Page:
Bob Lind, Published June 01 2013
Neighbors: Singer gaining fame in Seattle has ND ties
Information about him comes from a Seattle Times story that Avis Nelson, Litchville, N.D., sent to Neighbors, along with Mycle’s North Dakota family connections.
His grandparents, Avis says, were Wendall (who went by “Wendy”) and Phyllis Wastman, Lisbon, N.D. Wendy was a Lisbon native, while Phyllis grew up in Kathryn, N.D. Her mother, Martha Ross, ran a café in Kathryn.
Martha was a sister of Lars Birklid, who performed as the Texas Ranger over WDAY Radio years ago.
Avis says Wendy and Phyllis and their three children moved to Seattle in the late 1950s, but several relatives still live in the Fargo-Moorhead area.
The Times story says Mycle, 40, was raised in West Seattle by his grandparents while his parents grappled with drug addiction and other problems.
Mycle has been into music since he was young. He sang in church, the Seattle Boys Choir and high school vocal ensembles. In his 20s, he was doing karaoke.
But music was set aside when he did a four-year Army hitch. He served in Desert Storm, then returned to Seattle, served in an Army Reserve unit, and did construction jobs, helping build Safeco Field and the Seattle Convention Center.
“But when I was about 30,” he said, “I decided I just wasn’t having much fun if I wasn’t doing music.”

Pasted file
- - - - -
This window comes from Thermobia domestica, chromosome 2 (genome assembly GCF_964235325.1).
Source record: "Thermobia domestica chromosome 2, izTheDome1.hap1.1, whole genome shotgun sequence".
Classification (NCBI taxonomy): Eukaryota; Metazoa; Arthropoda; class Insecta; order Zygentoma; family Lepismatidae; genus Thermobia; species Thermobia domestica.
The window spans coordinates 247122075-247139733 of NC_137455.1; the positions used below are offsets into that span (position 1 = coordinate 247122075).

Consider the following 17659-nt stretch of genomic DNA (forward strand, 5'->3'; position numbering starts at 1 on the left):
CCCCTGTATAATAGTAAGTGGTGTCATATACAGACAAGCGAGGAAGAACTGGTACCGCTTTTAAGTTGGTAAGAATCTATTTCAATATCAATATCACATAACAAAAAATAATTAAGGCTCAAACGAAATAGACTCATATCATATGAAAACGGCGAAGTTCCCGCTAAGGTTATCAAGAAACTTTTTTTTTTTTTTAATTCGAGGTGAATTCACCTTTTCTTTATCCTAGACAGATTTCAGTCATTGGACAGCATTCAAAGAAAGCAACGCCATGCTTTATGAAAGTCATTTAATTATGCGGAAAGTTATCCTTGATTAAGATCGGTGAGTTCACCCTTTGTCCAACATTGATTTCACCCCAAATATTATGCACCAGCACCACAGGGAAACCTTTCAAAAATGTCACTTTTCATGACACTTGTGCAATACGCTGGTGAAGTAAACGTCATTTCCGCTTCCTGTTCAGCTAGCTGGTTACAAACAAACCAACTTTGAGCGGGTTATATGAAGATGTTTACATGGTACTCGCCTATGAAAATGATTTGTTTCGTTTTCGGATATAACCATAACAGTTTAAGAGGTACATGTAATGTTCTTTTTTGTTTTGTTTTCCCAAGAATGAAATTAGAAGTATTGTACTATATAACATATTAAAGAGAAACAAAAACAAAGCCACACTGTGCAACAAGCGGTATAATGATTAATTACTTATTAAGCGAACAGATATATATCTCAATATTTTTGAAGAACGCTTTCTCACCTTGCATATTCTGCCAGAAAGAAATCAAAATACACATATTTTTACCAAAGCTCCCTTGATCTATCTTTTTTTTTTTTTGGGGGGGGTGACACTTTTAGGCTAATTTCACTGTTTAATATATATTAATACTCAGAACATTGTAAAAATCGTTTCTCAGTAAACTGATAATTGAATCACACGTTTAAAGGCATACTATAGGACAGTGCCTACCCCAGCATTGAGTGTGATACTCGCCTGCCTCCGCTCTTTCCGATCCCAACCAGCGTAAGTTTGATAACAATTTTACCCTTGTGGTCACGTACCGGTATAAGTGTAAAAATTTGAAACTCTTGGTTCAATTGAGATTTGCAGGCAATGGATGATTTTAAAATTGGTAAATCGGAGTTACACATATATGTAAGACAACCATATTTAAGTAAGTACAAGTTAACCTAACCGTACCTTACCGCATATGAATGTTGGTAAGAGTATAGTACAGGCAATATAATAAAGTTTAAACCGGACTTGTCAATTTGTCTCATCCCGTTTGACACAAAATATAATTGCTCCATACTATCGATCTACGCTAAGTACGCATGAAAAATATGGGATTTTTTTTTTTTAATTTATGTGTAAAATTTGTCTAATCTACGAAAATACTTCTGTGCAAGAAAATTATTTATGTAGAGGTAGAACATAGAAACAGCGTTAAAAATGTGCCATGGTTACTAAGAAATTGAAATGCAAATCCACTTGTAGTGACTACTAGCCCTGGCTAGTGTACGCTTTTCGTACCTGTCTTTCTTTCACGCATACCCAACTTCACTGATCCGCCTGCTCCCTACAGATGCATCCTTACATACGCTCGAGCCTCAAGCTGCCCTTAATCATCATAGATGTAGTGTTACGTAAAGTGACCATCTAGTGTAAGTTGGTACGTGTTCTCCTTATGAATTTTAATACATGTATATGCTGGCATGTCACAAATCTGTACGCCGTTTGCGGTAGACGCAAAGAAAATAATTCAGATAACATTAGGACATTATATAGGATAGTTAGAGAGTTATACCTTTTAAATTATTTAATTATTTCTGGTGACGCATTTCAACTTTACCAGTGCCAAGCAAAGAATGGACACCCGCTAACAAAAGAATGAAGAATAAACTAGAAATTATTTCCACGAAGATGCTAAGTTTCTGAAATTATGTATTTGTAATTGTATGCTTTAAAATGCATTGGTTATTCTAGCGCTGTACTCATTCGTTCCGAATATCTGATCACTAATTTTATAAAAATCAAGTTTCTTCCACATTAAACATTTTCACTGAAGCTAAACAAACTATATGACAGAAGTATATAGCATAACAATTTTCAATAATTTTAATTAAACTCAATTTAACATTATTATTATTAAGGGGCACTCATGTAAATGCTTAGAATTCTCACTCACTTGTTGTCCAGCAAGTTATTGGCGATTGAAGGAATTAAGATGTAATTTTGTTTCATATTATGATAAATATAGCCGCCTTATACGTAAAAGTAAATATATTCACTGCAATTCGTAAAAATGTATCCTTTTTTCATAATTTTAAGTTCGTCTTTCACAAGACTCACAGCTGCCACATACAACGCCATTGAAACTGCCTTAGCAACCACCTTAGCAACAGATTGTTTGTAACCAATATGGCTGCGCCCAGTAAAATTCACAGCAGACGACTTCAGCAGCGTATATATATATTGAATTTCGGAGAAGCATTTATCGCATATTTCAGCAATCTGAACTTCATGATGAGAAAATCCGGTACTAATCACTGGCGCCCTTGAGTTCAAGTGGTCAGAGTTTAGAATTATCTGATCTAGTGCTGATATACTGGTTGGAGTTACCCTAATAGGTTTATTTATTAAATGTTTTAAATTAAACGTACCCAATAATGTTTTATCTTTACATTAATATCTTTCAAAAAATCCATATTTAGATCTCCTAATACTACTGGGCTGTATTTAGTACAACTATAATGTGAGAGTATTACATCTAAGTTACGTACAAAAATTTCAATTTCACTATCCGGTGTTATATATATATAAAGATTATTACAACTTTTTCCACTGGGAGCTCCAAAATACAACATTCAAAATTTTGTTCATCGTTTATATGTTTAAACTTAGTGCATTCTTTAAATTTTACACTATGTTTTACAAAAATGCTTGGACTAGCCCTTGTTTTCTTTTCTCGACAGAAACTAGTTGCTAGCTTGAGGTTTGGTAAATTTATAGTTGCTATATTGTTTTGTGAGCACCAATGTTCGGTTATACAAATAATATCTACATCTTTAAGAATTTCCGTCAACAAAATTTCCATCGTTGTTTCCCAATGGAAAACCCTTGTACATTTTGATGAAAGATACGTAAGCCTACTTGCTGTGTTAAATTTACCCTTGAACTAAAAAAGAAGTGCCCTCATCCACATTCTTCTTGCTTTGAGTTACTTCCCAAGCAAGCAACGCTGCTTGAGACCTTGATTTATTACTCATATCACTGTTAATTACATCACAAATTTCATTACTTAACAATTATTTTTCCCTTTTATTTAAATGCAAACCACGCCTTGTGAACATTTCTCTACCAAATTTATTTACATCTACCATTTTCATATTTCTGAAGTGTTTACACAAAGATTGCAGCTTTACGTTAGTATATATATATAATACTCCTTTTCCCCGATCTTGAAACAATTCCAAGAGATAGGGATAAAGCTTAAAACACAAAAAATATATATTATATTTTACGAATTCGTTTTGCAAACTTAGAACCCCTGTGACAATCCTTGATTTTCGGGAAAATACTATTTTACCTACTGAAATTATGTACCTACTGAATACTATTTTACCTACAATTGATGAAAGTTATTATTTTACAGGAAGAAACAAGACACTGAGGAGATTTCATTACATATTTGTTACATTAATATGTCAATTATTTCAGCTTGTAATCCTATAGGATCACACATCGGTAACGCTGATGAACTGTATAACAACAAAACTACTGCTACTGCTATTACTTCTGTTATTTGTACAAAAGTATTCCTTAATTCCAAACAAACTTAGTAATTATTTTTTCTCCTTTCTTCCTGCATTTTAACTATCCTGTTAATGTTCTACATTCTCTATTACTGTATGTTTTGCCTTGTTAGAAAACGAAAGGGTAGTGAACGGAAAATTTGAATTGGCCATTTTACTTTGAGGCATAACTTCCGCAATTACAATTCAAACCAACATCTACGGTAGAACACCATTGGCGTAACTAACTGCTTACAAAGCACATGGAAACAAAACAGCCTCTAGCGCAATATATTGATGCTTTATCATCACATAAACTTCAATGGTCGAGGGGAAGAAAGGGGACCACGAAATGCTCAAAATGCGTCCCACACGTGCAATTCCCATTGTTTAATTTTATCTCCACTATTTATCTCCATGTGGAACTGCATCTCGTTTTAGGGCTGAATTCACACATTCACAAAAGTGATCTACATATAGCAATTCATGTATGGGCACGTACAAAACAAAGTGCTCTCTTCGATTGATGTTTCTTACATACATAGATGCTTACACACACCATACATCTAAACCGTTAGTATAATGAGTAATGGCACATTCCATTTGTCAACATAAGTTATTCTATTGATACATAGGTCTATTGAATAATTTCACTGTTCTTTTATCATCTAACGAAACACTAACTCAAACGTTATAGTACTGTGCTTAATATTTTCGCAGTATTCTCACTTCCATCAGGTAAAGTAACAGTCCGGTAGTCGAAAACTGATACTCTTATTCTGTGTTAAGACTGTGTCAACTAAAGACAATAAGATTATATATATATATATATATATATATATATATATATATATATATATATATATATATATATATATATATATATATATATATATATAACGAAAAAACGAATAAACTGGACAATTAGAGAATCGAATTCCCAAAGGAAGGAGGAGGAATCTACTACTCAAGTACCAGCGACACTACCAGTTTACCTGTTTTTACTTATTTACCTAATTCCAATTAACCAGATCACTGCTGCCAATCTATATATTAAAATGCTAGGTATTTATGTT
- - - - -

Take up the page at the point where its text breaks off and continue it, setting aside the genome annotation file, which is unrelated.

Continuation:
So he got back into it, nailing various singing jobs and topping it off by auditioning last year for the NBC-TV show “The Voice” and being accepted as a competitor.
In his first appearance in September, in Los Angeles, he sang “Let’s Stay Together,” and all three judges called him a winner, allowing him to stay in the competition. But he had to have psychological tests, take advice on choosing songs and have movement and vocal coaching.
He won one more round, but lost out on the next one to the guy who was his roommate during the training and show.
“I was disappointed but also relieved I didn’t have to play the game anymore,” Mycle told the Times. “The competition part is very stressful; it just puts your stomach in knots. But ‘The Voice’ has definitely opened up a lot of doors for me.”
He’s since headlined a sold-out three-night show at a Seattle establishment called Jazz Alley, had gigs in several other Seattle area establishments and sung before 30,000 people at a Christmas lighting ceremony at Boston’s Faneuil Hall.
He’s joined a number of Seattle acts performing on TV singing shows, hopes to do shows in other cities and, he told the Times, is “just trying to grab as much of an audience and national presence as I can.”
That’s Mycle Wastman, a singer with North Dakota roots who is making a name for himself in Seattle and hopefully around the country.
If you have an item of interest for this column, mail it to Neighbors, The Forum, Box 2020, Fargo, ND 58107; fax it to (701) 241-5487; or email email@example.com